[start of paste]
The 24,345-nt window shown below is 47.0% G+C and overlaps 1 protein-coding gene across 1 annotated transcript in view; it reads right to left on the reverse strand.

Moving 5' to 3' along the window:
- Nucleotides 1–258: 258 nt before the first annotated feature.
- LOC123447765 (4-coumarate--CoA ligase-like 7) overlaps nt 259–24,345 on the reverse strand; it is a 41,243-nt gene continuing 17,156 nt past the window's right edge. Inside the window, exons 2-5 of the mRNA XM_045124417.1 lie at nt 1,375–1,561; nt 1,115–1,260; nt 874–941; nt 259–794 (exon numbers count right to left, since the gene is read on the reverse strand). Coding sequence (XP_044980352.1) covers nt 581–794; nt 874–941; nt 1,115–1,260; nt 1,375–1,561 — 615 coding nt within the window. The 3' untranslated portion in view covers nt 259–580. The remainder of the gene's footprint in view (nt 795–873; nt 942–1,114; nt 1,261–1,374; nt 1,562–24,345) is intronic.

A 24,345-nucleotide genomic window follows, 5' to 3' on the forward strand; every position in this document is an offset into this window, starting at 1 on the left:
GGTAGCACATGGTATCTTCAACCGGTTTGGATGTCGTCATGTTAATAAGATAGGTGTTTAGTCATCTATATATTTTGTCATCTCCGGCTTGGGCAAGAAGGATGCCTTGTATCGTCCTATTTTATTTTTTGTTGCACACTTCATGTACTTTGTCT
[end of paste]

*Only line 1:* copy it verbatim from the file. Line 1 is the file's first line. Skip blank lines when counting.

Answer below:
The 24,345-nt window shown below is 47.0% G+C and overlaps 1 protein-coding gene across 1 annotated transcript in view; it reads right to left on the reverse strand.